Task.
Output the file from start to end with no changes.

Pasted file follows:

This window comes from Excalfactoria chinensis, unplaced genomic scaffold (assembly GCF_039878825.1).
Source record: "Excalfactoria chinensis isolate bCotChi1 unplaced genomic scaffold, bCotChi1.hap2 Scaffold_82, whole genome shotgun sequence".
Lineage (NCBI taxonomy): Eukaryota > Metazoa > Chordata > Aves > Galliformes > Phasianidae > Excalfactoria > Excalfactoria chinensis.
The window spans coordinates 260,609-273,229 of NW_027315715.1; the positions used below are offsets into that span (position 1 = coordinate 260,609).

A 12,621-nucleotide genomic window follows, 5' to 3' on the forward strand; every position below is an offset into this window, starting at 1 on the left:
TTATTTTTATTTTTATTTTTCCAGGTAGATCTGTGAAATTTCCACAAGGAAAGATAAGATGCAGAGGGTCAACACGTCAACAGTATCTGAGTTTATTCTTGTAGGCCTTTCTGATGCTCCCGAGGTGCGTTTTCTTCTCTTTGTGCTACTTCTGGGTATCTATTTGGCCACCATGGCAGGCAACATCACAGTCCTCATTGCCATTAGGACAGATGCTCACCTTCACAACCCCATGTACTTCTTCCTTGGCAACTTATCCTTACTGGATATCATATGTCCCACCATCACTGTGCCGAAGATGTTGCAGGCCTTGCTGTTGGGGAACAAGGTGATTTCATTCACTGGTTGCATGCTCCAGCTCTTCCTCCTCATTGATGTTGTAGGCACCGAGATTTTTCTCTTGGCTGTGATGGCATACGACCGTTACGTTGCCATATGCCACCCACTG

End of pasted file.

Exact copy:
This window comes from Excalfactoria chinensis, unplaced genomic scaffold (assembly GCF_039878825.1).
Source record: "Excalfactoria chinensis isolate bCotChi1 unplaced genomic scaffold, bCotChi1.hap2 Scaffold_82, whole genome shotgun sequence".
Lineage (NCBI taxonomy): Eukaryota > Metazoa > Chordata > Aves > Galliformes > Phasianidae > Excalfactoria > Excalfactoria chinensis.
The window spans coordinates 260,609-273,229 of NW_027315715.1; the positions used below are offsets into that span (position 1 = coordinate 260,609).

A 12,621-nucleotide genomic window follows, 5' to 3' on the forward strand; every position below is an offset into this window, starting at 1 on the left:
TTATTTTTATTTTTATTTTTCCAGGTAGATCTGTGAAATTTCCACAAGGAAAGATAAGATGCAGAGGGTCAACACGTCAACAGTATCTGAGTTTATTCTTGTAGGCCTTTCTGATGCTCCCGAGGTGCGTTTTCTTCTCTTTGTGCTACTTCTGGGTATCTATTTGGCCACCATGGCAGGCAACATCACAGTCCTCATTGCCATTAGGACAGATGCTCACCTTCACAACCCCATGTACTTCTTCCTTGGCAACTTATCCTTACTGGATATCATATGTCCCACCATCACTGTGCCGAAGATGTTGCAGGCCTTGCTGTTGGGGAACAAGGTGATTTCATTCACTGGTTGCATGCTCCAGCTCTTCCTCCTCATTGATGTTGTAGGCACCGAGATTTTTCTCTTGGCTGTGATGGCATACGACCGTTACGTTGCCATATGCCACCCACTG